WeatherBug Debuts HTML5 Mobile Lightning Widget for Developers at SXSW
08 March 2013 9:00 PM | No Comments
First NSTIC Pilot Goes Live with Secure Online Identity Verification via Smartphone
08 March 2013 4:54 PM | No Comments
RESTON, Va.–(BUSINESS WIRE)–Daon®, a leading provider of identity management and authentication solutions worldwide, and the American Association of Airport Executives (AAAE), today announced that AAAE is the initial pilot participant to...Read More
Faith Wonderworks Establishes Infant and Child Educational App Specialty Label “Kids App Planet”
08 March 2013 9:56 AM | No Comments
TOKYO–(BUSINESS WIRE)–Faith Wonderworks, Inc. (FWW) that is known for its mobile entertainment site in Japan established “Kids App Planet”- a new label specializing in educational for smartphones and tablets geared for...Read More
Rokform Announces the Updated RokShield v3 iPhone 5 Case
07 March 2013 5:00 PM | No Comments
SANTA ANA, Calif.–(BUSINESS WIRE)–Rokform®, a leading manufacturer of functional and creative cases and accessories, announces the updated RokShield v3 case now being solely made...Read More
Incredimail Recreates the Email Experience
07 March 2013 3:00 PM | No Comments
TEL AVIV, Israel & SEATTLE–(BUSINESS WIRE)–Perion Network Ltd. (NASDAQ: PERI), developer of the leading email client Incredimail, today debuted its latest version of Incredimail, forever changing the email experience for iPad...Read More
- WeatherBug Debuts HTML5 Mobile Lightning Widget for Developers at SXSW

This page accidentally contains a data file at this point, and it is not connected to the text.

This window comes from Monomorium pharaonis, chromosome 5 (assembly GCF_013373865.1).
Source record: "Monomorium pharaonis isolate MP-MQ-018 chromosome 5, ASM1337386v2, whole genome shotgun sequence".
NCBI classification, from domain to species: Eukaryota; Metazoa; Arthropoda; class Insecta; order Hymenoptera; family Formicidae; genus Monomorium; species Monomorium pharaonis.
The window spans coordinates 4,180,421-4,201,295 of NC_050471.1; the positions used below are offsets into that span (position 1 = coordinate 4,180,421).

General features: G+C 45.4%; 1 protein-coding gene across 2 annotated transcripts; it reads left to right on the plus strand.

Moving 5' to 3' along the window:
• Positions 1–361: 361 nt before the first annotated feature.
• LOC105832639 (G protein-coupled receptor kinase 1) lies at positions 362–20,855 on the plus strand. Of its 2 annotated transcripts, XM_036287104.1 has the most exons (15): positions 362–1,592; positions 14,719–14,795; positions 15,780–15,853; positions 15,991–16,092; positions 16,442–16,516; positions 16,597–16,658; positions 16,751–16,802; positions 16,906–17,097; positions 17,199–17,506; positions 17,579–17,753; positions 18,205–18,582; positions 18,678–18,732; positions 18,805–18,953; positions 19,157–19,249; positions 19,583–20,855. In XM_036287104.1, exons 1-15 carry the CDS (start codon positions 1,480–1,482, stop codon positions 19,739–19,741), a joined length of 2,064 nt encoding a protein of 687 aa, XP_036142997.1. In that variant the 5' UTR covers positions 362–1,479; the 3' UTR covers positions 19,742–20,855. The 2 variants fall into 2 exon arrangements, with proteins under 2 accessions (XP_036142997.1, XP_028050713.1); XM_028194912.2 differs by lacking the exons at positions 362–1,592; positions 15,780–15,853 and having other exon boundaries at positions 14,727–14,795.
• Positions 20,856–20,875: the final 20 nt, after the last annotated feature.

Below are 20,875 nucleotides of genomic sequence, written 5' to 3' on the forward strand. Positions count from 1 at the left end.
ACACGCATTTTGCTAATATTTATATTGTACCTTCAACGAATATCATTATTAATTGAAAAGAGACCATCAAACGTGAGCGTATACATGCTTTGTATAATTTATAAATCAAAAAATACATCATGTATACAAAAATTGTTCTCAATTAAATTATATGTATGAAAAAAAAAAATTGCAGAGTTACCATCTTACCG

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Posted on June 10, 2010 | No Commentsdigg_url = 'http://digg.com/apple/iPhone_4_retina_display_claim_put_under_the_math_microscope'; Samsung might have entertained us with some trash talk about the iPhone 4's IPS LCD yesterday, but this stuff is of a rather more somber variety. Raymond Soneira, president of monitor diagnostics firm DisplayMate, has said that Apple's retina display marketing is inaccurate, because he believes a display that truly makes pixels indistinguishable to the human eye would require a density in the vicinity of 477dpi. The iPhone 4 has 326dpi, and by now you might be surmising that Steve Jobs flat out lied when he said that the iPhone 4's pixels are too small for the human retina to discern from 12 inches away.
But not so fast, says Phil Plait from Discover, whose résumé includes calibrating a camera on board the Hubble space telescope. He's done the math too and finds that the 477 number applies only to people with perfect vision. For the vast majority of us, Steve's claim stands up to scrutiny; even folks with 20/20 eyesight wouldn't be able to tell where one pixel ends and another begins. So it turns out Apple can do its math, even if its marketing isn't true for every single humanoid on the planet.Permalink | Email this | Comments